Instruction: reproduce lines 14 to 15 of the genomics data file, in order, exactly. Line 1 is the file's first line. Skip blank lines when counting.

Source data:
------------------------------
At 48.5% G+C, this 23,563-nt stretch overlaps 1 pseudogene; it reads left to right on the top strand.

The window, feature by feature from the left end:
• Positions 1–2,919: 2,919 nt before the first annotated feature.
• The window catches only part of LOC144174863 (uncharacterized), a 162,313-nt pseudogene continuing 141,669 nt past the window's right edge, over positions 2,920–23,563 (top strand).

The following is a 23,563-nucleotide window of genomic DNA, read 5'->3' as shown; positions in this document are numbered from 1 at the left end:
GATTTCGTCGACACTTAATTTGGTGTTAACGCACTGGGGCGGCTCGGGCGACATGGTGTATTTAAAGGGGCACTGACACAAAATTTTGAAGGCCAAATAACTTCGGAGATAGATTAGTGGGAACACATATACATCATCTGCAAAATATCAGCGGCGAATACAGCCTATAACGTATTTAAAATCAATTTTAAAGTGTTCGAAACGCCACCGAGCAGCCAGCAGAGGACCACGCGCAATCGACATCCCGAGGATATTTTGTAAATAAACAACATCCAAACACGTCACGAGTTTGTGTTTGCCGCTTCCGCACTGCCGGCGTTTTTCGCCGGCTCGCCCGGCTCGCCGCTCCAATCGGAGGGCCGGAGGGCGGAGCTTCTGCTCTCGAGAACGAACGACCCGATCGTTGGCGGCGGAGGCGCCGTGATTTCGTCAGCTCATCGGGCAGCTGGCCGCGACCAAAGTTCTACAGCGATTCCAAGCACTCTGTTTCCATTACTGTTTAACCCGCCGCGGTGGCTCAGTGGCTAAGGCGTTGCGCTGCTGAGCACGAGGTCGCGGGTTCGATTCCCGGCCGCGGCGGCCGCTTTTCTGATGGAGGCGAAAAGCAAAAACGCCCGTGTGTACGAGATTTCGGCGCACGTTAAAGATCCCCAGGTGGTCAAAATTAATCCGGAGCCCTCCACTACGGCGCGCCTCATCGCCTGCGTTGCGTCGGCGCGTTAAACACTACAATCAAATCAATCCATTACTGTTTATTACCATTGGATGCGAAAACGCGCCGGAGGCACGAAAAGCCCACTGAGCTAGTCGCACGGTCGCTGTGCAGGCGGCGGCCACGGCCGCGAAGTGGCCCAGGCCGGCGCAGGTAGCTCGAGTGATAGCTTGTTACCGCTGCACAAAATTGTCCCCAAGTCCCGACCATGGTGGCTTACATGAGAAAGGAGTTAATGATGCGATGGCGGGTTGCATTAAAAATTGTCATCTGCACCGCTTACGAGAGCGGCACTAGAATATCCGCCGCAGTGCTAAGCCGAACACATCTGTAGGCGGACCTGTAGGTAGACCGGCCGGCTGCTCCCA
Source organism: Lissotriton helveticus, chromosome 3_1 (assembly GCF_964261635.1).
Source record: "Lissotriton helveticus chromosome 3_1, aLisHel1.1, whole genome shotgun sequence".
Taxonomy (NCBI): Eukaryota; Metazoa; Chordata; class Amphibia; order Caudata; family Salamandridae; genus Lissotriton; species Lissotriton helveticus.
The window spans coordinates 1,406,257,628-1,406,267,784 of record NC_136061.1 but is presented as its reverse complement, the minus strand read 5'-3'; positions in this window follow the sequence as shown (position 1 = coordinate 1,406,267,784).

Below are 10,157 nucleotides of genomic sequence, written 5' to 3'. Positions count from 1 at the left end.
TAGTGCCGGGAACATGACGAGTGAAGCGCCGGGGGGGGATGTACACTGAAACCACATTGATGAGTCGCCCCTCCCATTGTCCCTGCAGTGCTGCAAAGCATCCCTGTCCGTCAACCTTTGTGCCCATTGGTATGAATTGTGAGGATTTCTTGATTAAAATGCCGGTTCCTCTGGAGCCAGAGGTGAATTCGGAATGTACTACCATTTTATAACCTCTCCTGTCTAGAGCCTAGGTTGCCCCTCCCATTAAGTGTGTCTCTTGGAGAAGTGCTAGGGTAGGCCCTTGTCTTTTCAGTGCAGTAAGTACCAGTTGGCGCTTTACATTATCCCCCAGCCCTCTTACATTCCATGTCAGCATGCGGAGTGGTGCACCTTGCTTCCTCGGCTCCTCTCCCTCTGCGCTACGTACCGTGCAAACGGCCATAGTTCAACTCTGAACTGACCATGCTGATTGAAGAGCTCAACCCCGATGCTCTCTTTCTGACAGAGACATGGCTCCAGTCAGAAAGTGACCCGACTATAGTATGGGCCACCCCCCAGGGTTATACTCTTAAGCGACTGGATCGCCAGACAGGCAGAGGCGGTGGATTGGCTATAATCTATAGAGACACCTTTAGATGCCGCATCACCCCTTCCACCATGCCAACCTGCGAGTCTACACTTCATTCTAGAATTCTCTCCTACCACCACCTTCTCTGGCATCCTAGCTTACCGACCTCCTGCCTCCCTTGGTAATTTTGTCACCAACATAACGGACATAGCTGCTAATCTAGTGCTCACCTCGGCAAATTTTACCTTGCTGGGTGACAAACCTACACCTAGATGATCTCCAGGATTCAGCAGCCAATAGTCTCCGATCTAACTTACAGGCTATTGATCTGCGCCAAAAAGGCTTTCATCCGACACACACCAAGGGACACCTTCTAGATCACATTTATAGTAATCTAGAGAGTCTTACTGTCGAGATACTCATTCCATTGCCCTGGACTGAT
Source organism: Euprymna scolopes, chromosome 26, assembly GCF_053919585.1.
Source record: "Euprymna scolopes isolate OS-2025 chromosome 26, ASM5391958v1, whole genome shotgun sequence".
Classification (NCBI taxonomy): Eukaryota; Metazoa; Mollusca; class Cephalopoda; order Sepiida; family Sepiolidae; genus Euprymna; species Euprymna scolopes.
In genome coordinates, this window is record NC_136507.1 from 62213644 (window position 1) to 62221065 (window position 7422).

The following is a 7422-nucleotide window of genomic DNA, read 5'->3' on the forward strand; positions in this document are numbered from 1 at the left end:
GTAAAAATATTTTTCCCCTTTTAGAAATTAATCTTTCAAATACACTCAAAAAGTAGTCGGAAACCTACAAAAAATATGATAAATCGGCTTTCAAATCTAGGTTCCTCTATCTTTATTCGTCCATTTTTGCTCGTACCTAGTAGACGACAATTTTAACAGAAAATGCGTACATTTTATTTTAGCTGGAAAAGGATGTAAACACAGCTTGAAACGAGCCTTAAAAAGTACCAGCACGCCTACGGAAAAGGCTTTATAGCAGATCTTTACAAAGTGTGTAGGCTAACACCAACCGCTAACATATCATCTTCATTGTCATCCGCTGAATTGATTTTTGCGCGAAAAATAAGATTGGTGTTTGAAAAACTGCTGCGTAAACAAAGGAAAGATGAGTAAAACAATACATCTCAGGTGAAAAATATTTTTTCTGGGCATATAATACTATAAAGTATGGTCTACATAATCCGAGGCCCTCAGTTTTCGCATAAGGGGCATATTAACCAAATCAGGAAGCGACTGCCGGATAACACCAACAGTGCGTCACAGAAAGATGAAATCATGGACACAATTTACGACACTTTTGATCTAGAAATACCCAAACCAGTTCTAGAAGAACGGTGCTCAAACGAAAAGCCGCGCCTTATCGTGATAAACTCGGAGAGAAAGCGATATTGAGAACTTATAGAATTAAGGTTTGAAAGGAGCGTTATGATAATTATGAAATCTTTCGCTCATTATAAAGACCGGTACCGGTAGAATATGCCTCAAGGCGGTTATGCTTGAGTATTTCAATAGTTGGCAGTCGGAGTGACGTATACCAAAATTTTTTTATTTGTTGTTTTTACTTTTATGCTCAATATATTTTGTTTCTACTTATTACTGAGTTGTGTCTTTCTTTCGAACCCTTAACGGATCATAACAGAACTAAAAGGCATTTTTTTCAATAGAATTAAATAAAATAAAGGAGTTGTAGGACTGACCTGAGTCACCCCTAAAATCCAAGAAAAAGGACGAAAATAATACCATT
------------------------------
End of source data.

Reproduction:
Source record: "Euprymna scolopes isolate OS-2025 chromosome 26, ASM5391958v1, whole genome shotgun sequence".
Classification (NCBI taxonomy): Eukaryota; Metazoa; Mollusca; class Cephalopoda; order Sepiida; family Sepiolidae; genus Euprymna; species Euprymna scolopes.